And of course the whole drama of who would control numbers was played out against the backdrop of the Great Depression, which was particularly devastating in Harlem. Indeed, Martin Harris was shot and Moon witnessed Madame Queen’s stellar performance in her apartment in the first few days of Franklin Delano Roosevelt’s first term in office. Newspapers across the United States ran blaring headlines about the banking crisis, bank closures, and enforced bank holidays, while the New York Age and the Amsterdam News almost eerily featured stories about Harlem’s own homegrown banking crisis. As it happened, FDR, with his first fireside chat and decisive legislation restored confidence in the nation’s banking system in very short order. But the struggle for control of Harlem’s numbers banks would take considerably longer to sort out. This book is our attempt to put numbers into such larger contexts, to explain why this gambling game was so important, and to use it as a prism through which to examine African American culture in the most important city in the world.
That is all right and proper, and in due course we will get to it, but for the moment let us return to the two hellions lunging at each other’s throats and to a time and place where individuals knew that they could make a difference. Stephanie St. Clair was one of those people who seized history by the scruff of the neck and gave it a good shake, and even Dutch Schultz in his more introspective moments sensed that he too was shaping history. Central casting could hardly have come up with a more unlikely pair: a West Indian who wanted to be French, a spitfire of a woman who loved nothing better than dressing to the nines and attending the opera or a concert at Carnegie Hall; and a diminutive white gangster, always garbed in cheap, ill-fitting suits and known as the Dutchman, a man who, with more than a modicum of self-identification, enjoyed reading about Napoleon. This odd couple feuded for control of the most lucrative franchise that had ever come out of Harlem, in a deadly struggle that ultimately would break both of them.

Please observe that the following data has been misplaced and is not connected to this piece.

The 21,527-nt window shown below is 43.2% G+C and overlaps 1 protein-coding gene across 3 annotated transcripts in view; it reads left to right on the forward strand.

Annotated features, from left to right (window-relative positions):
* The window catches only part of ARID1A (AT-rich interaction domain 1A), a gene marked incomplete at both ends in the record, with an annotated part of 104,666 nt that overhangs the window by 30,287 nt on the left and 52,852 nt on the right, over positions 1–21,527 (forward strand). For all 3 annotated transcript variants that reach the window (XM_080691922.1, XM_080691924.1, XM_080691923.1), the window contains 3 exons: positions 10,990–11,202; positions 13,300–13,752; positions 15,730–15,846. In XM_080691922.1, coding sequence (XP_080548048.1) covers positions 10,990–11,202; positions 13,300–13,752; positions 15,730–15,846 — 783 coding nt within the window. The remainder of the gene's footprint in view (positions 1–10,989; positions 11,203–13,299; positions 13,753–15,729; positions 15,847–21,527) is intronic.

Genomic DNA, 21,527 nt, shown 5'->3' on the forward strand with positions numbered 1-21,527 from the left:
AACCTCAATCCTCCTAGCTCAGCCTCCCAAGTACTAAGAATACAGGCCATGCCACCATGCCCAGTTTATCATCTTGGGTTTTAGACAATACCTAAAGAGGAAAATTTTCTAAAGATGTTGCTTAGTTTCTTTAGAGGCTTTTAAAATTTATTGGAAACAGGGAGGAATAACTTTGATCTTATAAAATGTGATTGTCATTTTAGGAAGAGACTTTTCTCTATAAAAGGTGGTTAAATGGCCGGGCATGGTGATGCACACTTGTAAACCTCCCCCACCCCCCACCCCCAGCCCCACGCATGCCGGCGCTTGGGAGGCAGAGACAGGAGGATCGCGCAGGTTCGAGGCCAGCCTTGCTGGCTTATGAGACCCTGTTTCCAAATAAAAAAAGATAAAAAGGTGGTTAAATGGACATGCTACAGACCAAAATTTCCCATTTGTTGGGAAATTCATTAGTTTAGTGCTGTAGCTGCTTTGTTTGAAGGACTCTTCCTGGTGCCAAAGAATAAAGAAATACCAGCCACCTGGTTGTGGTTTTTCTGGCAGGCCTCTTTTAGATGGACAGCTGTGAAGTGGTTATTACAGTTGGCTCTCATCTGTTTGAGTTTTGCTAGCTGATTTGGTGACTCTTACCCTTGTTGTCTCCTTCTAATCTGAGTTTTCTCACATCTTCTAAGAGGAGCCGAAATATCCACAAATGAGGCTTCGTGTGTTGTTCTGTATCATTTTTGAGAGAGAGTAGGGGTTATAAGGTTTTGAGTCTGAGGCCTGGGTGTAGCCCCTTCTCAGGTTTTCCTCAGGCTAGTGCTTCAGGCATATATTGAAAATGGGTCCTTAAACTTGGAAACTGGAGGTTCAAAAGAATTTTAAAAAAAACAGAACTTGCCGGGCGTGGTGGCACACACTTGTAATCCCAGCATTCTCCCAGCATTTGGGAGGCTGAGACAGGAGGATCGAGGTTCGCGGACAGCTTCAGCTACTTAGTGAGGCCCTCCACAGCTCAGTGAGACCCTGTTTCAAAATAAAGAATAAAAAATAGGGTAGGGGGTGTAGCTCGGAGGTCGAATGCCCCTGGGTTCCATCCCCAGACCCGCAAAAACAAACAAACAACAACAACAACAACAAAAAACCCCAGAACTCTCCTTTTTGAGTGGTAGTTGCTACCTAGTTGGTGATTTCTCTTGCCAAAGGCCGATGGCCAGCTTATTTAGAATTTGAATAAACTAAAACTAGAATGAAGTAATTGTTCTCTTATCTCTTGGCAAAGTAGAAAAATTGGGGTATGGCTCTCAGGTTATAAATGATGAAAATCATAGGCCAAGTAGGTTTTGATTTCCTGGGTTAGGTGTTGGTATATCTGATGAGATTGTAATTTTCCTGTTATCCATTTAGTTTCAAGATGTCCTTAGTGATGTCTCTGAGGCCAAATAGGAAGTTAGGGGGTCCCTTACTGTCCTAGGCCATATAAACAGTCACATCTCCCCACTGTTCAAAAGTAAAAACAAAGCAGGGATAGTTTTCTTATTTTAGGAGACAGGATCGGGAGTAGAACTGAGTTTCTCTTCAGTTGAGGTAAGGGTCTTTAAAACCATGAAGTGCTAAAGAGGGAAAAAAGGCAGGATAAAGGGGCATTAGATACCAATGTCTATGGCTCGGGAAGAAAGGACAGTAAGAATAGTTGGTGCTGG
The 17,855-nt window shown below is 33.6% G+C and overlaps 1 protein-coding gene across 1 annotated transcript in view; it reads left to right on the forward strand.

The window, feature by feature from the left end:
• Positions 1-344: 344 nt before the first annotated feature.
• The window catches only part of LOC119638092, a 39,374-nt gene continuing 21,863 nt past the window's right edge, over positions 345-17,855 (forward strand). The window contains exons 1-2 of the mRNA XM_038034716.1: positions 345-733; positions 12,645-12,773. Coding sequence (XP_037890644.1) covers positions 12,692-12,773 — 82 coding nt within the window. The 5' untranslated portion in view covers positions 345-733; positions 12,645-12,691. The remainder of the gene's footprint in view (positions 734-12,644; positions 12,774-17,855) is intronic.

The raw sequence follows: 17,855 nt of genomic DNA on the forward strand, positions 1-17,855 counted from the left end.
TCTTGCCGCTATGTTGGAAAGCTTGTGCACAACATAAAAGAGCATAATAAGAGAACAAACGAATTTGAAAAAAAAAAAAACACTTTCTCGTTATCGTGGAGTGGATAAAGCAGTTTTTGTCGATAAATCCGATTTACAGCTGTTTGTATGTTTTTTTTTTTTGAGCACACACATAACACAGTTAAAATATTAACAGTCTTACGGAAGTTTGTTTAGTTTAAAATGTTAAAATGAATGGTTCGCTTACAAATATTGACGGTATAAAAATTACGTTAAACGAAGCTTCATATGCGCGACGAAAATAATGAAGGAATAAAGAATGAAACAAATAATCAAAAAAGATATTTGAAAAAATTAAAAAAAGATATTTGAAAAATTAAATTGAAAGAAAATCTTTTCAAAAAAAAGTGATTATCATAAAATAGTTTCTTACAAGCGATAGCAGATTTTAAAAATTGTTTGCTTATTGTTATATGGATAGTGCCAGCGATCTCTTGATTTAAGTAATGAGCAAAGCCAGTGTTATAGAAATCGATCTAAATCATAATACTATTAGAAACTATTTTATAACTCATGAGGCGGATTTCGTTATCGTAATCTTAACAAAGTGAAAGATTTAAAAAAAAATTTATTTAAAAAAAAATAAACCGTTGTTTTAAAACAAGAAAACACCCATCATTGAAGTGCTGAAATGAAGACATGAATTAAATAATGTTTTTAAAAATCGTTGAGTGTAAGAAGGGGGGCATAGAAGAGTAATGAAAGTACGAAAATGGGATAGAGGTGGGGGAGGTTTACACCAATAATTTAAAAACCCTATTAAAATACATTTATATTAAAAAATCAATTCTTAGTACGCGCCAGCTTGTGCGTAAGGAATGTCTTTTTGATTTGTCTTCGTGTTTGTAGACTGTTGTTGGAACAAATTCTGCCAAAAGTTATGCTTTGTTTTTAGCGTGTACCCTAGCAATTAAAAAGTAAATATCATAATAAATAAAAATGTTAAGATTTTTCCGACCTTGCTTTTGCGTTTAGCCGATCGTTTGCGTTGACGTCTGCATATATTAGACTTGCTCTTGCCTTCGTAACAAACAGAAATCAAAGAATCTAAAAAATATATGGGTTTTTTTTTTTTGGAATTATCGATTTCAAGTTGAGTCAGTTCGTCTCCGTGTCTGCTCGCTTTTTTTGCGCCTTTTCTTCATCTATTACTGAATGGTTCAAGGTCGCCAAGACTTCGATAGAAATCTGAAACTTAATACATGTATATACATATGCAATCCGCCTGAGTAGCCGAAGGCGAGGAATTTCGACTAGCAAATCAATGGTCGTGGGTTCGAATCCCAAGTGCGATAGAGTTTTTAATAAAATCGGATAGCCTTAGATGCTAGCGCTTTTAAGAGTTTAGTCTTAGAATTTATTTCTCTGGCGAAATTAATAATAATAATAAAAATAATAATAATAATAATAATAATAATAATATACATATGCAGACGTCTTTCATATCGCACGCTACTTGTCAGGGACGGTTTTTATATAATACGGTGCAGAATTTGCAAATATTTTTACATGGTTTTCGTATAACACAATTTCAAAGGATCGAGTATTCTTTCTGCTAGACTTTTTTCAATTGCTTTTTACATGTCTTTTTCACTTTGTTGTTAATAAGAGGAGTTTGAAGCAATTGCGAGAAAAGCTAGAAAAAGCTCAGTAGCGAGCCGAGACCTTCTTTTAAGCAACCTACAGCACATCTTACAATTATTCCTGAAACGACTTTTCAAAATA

And what of the letter that Henry Moon wrote for St. Clair? The Amsterdam News, one of Harlem’s weekly African American newspapers, published it the following week, on March 22, 1933. It was a time far different from our own. Newspapers still counted for a lot in the early 1930s. In New York City alone, there were close to a dozen dailies vying for a share of the market. Many Harlem residents did in fact read the Sun or the Mirror, but those interested in a black perspective and some sort of coverage of Harlem could read the two long-running and established weeklies, the Amsterdam News and New York Age, or others such as the Negro World or the Interstate Tattler. Madame Queen, an inveterate writer of letters to the editor, knew the power of the press. Indeed, it was her belief in the importance of newspapers that had brought Henry Moon to her apartment in the first place. There were rumors that she was going to start her own newspaper, as a means of persuading ordinary black gamblers to support her struggle to oust the white intruders. The out-of-work Moon had paid her a visit to try “to get her to be an angel for a proposed newspaper venture.”
Henry Moon wrote a brief unpublished piece about his meeting with St. Clair and entitled it “Policy Queen.” Near the top of the first page, he typed in a subhead—“Personal Participation”—as if acknowledging that this was the stuff of history and that he had not only been a witness but also contributed to the way things had unfolded. And if that was his intention, he was right. Who said that you had to go to the Soviet Union or some such place to be at the center of things? This was Harlem, the Negro Mecca, the Black Metropolis, the black capital of the world. And who could argue with the recently coined old Negro adage, “I’d rather be a lamppost in Harlem than governor of Georgia”? Stephanie St. Clair was a Policy Queen, a Numbers Queen—and back in the day, on the Harlem streets that Henry Moon knew and loved, these were titles that meant something.
L/R: Stephen Robertson, Graham White, Shane White, and Stephen Garton
© Shane White, Graham White, Stephen Robertson, Stephen Garton
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